South Africa already started in 1999 and sent a small satellite called "Sunset" into space. Since then, four other sub-Saharan countries have implemented their own space programs: Kenya, Ghana, Angola and Nigeria. The number of African satellites in space has increased to more than a dozen. Others may be added if Ethiopia – as announced – also wants to send its own technology into space next year. But the development of their own space flight in Africa repeatedly provokes criticism. Because the programs cost a lot of money – which could be invested much better in the opinion of the critics. However, there are three reasons why own satellites in space can be a sensible investment for African countries.
1. Protection of existing infrastructure
Of course, at first glance, it seems strange to launch satellites into space when the power and road network is partially in a frightening state. In fact, the view from space can ensure that the existing infrastructure is better protected. In turn, this will make investment in new roads and power lines more likely. An example of this is the "Advanced Fire Information System" used by South Africa, which detects bush fires at an early stage and ideally avoids major damage to the infrastructure. Although the evaluated images are still from European and American satellites. By building up its own capacities, South Africa could install other similar protection programs.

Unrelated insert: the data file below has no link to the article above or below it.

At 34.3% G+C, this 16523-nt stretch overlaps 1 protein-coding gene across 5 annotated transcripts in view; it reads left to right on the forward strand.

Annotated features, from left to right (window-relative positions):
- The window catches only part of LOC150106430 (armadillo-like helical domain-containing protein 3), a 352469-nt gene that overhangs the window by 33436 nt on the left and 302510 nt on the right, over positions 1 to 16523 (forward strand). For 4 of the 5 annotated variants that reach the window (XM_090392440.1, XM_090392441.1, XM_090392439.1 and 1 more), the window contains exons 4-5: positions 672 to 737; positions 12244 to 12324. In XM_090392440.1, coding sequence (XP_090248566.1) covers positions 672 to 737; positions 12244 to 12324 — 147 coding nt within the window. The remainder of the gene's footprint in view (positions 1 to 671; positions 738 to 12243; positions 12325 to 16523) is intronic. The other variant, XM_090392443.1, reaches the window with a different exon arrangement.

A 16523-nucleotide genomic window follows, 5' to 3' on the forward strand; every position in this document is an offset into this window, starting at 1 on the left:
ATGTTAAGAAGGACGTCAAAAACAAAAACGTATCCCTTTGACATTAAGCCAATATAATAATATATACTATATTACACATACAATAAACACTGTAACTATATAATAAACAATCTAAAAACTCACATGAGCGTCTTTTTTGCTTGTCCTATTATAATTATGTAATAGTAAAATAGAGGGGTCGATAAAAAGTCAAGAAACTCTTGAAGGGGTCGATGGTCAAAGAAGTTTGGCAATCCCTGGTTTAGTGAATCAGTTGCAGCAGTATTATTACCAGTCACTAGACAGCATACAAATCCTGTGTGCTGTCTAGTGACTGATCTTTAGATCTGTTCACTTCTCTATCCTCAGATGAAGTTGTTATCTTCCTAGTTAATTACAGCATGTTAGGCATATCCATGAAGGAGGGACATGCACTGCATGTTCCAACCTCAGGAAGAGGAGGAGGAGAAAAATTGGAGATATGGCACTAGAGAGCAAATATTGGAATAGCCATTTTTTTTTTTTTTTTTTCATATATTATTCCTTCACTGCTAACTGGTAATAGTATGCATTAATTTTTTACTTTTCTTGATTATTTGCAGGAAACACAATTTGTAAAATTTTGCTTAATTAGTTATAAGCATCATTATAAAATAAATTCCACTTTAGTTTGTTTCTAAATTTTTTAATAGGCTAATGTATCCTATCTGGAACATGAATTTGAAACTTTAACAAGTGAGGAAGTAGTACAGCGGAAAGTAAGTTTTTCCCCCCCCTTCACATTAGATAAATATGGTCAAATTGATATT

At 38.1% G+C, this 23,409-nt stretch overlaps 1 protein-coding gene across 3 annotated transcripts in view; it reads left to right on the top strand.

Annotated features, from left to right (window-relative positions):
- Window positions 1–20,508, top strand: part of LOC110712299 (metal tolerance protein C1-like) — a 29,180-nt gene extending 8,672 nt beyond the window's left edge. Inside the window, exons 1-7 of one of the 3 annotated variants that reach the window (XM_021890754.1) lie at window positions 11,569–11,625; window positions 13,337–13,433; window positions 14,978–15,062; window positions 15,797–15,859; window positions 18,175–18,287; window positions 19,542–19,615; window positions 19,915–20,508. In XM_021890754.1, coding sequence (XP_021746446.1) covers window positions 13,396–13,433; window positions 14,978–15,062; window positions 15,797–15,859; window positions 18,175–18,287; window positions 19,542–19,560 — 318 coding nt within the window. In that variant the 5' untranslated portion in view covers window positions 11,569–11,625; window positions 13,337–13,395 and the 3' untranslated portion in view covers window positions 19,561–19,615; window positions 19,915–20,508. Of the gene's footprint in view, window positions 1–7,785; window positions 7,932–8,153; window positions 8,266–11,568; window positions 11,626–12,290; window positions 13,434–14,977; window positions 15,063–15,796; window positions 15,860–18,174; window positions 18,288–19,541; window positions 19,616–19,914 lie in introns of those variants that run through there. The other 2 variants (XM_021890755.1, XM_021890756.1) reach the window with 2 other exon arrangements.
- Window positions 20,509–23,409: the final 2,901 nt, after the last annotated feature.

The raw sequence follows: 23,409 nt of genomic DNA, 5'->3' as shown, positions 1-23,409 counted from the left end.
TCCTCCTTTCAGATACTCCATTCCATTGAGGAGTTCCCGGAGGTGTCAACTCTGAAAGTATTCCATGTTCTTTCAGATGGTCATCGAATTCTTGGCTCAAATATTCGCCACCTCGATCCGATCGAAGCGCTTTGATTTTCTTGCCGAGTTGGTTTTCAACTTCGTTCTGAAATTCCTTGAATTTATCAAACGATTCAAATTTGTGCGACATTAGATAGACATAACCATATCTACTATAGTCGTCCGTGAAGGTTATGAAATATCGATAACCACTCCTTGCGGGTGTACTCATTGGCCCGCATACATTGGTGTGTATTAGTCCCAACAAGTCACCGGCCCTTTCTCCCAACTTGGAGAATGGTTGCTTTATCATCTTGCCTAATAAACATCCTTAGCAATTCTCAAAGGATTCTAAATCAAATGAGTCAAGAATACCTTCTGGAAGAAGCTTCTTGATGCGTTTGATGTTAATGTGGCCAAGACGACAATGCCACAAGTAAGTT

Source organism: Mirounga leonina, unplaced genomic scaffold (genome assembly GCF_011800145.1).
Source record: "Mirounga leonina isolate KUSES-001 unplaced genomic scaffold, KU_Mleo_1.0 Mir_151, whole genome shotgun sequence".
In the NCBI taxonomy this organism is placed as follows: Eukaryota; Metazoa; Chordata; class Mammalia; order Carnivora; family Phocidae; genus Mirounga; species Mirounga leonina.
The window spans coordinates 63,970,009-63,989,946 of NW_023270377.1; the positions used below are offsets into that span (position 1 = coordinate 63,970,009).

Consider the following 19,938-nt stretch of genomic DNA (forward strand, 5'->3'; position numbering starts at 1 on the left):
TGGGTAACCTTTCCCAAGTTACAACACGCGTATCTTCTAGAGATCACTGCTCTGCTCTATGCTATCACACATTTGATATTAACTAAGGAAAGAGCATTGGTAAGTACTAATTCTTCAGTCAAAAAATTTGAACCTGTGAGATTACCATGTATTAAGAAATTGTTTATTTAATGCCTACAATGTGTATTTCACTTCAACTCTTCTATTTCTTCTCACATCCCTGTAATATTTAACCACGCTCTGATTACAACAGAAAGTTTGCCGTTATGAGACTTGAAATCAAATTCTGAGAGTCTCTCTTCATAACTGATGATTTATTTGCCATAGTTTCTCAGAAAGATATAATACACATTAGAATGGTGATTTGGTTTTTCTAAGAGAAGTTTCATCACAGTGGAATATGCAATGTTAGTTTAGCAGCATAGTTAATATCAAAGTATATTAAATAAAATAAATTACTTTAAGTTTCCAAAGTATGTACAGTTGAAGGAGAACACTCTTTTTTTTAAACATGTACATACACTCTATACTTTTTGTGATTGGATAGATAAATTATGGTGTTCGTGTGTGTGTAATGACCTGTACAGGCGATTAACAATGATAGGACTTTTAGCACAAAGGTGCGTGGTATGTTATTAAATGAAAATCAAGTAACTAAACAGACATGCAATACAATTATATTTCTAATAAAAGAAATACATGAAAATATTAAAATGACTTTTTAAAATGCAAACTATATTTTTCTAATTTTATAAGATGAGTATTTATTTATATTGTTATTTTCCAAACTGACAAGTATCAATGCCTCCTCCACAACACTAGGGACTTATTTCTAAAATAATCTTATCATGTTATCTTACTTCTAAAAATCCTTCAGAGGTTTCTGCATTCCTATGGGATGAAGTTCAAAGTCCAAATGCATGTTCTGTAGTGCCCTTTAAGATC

2. fight against crime
Especially in large countries such as South Africa and Nigeria, the state can not ensure close control of uninhabited areas. However, satellite imagery helps detect many crimes early. These include, for example, illegal clearing or the unauthorized mining of natural resources. Nigeria, in turn, launched a satellite into space to oversee the extensive oil pipelines. Even in the fight against local militias and terrorist groups, regular images from space make sense to gain crucial insights. Of course, partial satellite images of other states can be used for this. These are rarely concentrated on the African continent. Own satellites therefore create completely new possibilities.
3. Economic development
Alone the agriculture of the continent could benefit enormously from more satellites and the data gained thereby. For example, if local rainfall could be better predicted, it would facilitate farmers' work and increase food production. In addition, new technological developments mean satellites are becoming cheaper and cheaper. So today often no huge communication satellites are used, but so-called Cubesats. These small cubes provide decent data and can be relatively easy and inexpensive to produce. The engineers required for this purpose can also be trained locally, which means that foreign expertise must be used less frequently.